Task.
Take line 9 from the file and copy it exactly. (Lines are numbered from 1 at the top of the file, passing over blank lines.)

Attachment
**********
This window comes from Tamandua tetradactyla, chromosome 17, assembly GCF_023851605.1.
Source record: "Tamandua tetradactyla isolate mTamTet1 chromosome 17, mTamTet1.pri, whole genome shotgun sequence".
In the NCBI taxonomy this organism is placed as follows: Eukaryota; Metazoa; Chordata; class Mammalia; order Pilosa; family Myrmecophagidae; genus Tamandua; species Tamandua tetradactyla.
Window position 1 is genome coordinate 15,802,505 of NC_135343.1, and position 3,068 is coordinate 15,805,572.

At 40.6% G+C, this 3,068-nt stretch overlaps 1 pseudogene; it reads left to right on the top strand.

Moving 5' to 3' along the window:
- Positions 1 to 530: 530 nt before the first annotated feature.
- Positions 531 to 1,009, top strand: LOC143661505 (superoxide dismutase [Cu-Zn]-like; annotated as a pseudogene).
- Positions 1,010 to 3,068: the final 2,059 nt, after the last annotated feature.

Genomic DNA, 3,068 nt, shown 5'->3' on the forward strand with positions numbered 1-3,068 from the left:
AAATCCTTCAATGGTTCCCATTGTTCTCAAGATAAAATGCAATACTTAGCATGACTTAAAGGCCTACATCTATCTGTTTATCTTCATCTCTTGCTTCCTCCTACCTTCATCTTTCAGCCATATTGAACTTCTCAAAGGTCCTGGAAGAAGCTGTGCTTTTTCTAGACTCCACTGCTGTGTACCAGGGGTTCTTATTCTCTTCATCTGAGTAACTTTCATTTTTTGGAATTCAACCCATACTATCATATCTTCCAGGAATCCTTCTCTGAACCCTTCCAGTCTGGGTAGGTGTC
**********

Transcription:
- Positions 1,010 to 3,068: the final 2,059 nt, after the last annotated feature.